Friday, 24 October 2008

Speaking in Parliament

Was quite a quiet week this week, although I still didn't get away from London till nearly 9pm tonight - emails, emails and more emails.

Last week I spoke loads - one oral Qs, one speech, several interventions in Westminster Hall and one in Bill committee, and a question in the climate change statement. This week I didn't speak at all - just the way things work out sometimes.

On Monday I missed DWP questions because we have a DFID ministerial team meeting at 3pm, so I have to leave at 2.30pm, when questions start, to walk to the DFID offices. Had a question on the order paper on Tuesday, Women's and Equalities questions, but was number 8 and they didn't get to me. Stayed in the Chamber for the Immigration debate, but there were loads of interventions and no real hook for me to say my piece. Older members don't bother about that; they just stand up and say what they want to say when they want to say it, regardless of whether it's got any relevance to what has just been said. But I always feel that I have to have some tenuous connection with whatever I'm interrupting.

On Wednesday it was Welsh Qs, and PMQs, so no opportunity there. You can bob up and down during PMQs, but depends on the draw and there were already quite a few Labour MPs on the order paper; the Speaker only calls extra Labour members if there are two Tories/ Lib Dems in a row. And today I was out on the Rainbow Warrior and then in the office. Did table quite a few written questions though.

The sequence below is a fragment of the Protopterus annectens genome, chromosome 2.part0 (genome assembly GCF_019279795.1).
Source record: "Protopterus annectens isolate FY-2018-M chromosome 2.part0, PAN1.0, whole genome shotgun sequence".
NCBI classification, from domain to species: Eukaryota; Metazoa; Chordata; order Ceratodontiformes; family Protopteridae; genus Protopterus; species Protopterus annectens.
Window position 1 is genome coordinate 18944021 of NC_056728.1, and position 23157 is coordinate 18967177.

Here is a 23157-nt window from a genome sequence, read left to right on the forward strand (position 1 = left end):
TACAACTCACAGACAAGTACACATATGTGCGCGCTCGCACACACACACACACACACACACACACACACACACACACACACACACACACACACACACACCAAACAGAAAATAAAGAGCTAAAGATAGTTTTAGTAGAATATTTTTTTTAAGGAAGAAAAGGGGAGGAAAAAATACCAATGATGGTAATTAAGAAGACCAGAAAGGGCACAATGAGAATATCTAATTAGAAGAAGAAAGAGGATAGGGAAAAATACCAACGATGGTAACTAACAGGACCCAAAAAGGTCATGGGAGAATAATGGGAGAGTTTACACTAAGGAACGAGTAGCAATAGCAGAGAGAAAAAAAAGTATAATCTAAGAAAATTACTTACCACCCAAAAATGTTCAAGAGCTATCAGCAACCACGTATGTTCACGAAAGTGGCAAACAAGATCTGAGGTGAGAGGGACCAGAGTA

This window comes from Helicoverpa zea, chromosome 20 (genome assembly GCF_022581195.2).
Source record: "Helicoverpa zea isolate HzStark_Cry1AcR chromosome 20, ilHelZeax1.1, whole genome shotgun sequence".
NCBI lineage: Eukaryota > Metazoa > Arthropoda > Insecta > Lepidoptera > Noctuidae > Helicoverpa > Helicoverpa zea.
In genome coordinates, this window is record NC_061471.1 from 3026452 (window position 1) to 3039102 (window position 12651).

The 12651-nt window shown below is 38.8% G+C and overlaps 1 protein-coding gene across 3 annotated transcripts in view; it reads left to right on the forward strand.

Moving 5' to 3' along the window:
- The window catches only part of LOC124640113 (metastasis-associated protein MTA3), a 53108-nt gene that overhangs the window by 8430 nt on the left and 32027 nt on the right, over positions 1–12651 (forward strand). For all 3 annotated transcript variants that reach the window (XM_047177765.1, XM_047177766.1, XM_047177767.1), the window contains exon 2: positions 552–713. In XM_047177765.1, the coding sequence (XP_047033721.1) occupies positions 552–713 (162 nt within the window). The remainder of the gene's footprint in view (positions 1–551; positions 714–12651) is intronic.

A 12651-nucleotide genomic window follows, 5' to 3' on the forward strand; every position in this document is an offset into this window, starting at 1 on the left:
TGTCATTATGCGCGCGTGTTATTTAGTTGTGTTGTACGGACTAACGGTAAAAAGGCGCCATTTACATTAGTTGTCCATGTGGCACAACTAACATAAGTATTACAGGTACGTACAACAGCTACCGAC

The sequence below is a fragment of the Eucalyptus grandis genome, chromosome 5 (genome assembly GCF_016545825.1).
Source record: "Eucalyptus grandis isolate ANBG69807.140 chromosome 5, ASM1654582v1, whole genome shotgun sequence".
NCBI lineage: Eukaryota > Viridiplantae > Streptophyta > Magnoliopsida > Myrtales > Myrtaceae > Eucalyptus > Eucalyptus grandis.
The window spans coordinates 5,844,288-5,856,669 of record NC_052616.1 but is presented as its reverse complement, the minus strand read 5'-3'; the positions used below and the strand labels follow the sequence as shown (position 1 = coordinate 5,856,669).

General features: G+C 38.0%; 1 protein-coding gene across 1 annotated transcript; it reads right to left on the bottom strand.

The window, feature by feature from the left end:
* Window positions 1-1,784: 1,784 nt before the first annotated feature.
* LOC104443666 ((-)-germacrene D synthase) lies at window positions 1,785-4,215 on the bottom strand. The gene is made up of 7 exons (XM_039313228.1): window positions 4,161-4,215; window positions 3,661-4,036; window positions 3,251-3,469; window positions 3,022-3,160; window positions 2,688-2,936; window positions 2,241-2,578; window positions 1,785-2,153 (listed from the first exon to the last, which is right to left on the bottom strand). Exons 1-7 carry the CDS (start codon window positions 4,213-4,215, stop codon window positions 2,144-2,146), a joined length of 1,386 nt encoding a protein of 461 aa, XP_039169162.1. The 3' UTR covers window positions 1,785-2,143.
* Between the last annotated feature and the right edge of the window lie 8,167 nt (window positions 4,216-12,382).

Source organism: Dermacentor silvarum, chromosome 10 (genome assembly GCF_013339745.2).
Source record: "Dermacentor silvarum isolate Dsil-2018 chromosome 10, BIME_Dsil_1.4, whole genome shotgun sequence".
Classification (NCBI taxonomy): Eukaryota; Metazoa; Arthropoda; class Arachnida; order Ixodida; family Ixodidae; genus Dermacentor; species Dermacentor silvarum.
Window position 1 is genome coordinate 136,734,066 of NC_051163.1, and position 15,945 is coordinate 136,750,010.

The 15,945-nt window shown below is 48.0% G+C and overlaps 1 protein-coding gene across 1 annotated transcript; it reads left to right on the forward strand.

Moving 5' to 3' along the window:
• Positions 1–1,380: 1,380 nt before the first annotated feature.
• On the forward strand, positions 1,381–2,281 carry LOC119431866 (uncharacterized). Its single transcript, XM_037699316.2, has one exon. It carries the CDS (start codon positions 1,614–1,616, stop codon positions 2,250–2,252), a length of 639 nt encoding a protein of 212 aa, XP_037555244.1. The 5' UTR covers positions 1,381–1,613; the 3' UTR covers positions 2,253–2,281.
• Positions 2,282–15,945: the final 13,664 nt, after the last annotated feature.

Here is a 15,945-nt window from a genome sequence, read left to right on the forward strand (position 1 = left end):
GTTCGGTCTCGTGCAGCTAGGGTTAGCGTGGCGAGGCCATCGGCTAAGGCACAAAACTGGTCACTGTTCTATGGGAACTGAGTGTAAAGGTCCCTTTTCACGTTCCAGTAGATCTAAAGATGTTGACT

Next week I'm supporting amendments to the Local Transport Bill (Monday) and the Climate Change Bill (Tuesday) but that won't necessarily mean speaking, and I'm Question 16 at Home Office questions on Monday (virtually no chance they'll get that far). So might speak, might not.

Some MPs of course have become expert at turning up at debates, making an intervention as soon as possible, then clearing off. Or they appear at the tail end of a debate when the Chamber is virtually empty and do an intervention then, without worrying whether they're making a point that has already been made twenty times in the last three or four hours. That way they 'get their numbers up' - has a lot to answer for! - but don't have to stay around for the whole thing.

I've been keeping a close eye on a particular Tory MP who seems to pop up at a completely random selection of Westminster Hall debates as well as every ministerial statement; he's either got an extraordinarily broad range of political interests, or he's aiming for 'well above average' by the shortest route possible.

Speaking of, I have 144 people tracking when I speak at the moment. I came across someone the other day who had 4. To be fair, he was in the House of Lords. In idle moments I wonder who has the most people tracking them, and whether anyone has none at all. I'm not quite sad enough to trawl through the whole lot to find out... (almost, but not quite). Surely there's an anorak out there who's done it already? Or is now sufficiently intrigued by the idea to start?

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